Pockets of Light and Water

16×20″ oil on canvas– The pools up Cold Springs Canyon still have some flow and are teeming with tadpoles, frogs, water striders and those big flat underwater beetles that paddle around… you don’t need an ocean to go tide pooling.  When I came up the creek the tree windows were just right that it was like a spotlight was on the mossy waterfall.

Advertisements

Cold Springs Confluence

Oil on Canvas 20×24″  — This is the crossing by “Kevin’s Bench” where the east and west forks of Cold Springs Creek meet.  The water is cold and clear and the entire canyon is green and full of life.

Rattlesnake Canyon Creekflow

rattlesnakecanyon-gleason-1

22×28″ oil on canvas–  I’m savoring the sound of raindrops on the roof right now and smiling knowing we have more boulder hopping and creek painting days ahead of us this spring!

Cold Spring Creek Pools

creekpools-gleason-1

16×20″ oil on canvas– I am so grateful to have water flowing in our local creeks again.  This painting started with the small casein sketch below that I made hiking with my family last weekend.  creekpools-gleason-2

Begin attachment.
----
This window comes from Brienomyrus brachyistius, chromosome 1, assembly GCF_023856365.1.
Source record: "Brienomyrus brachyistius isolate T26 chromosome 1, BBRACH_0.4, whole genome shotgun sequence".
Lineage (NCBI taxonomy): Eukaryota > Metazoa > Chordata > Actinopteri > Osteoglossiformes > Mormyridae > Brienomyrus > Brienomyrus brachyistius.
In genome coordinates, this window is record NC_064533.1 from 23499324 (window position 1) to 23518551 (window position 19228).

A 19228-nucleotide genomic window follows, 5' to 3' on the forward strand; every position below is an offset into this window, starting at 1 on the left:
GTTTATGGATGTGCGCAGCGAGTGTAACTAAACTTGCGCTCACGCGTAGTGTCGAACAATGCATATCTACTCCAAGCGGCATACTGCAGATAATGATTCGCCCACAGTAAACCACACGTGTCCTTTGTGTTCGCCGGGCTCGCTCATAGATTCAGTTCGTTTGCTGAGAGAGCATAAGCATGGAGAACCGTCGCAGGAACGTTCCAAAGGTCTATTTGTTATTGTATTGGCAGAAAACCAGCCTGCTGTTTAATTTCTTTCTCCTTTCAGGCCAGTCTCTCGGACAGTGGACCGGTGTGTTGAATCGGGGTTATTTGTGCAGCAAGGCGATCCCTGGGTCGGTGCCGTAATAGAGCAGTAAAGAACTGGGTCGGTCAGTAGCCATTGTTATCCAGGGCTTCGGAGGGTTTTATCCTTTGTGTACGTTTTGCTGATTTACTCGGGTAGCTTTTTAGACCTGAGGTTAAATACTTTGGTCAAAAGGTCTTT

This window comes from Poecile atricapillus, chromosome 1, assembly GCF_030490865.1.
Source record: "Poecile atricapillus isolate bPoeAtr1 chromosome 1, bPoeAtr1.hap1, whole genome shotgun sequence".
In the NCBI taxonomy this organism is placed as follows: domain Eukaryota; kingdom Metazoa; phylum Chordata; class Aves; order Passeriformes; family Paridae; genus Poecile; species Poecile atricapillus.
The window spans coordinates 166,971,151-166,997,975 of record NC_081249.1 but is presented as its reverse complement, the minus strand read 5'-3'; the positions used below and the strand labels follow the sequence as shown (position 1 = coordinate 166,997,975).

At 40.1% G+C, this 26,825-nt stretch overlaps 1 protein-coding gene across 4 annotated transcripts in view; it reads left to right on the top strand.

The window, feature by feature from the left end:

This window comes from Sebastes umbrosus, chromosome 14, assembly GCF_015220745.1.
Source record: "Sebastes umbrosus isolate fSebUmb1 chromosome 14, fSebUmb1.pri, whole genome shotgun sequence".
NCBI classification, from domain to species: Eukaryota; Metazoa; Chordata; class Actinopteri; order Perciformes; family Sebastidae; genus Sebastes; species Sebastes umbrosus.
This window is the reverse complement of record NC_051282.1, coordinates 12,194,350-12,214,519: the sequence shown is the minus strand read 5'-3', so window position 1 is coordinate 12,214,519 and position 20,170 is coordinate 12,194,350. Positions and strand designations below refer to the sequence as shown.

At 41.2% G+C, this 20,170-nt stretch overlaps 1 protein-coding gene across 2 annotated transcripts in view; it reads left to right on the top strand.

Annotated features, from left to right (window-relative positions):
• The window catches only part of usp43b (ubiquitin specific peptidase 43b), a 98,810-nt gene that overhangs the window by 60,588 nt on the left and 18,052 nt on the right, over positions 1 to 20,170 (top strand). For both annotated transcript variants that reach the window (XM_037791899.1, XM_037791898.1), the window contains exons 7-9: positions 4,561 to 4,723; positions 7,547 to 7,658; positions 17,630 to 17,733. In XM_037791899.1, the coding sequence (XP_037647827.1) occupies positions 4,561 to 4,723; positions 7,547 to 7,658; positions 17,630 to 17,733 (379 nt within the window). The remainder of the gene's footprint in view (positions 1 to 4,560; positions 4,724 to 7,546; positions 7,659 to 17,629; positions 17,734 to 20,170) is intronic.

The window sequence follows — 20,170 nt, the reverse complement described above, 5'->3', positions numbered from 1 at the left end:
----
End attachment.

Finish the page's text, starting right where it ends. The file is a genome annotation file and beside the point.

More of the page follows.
A plein air sketch is much more useful for me when making a painting than a photograph which can be a lot harder to interpret.  Photos aren’t as true to our experience as we think they are.  Here is a photo of the scene.

reference-gleason-19

And here is a sketch of the abstract concept… the bones under the image that help me simplify the concept and focus on the essential shapes that make it easy to read.

creekpools-gleason-3

 

Rained out in Romero Canyon

rainyromero-gleason-1

12×24″ oil on canvas– You can see a lot of the raw canvas toned with raw sienna at the bottom of this painting.  I was painting Romero Creek yesterday when the rain began to fall and I had to abandon painting.  Lauren, my best and most important art critic said “leave it unfinished, I like it that way.”  Usually her advice is more along the lines of “why didn’t you paint all the way to the edges and could you add more flowers or butterflies or eyelashes on that bird?”  I like how the few expressive strokes at the bottom help guide the eye to the focal point without demanding too much attention.  What do you think?  Is it done?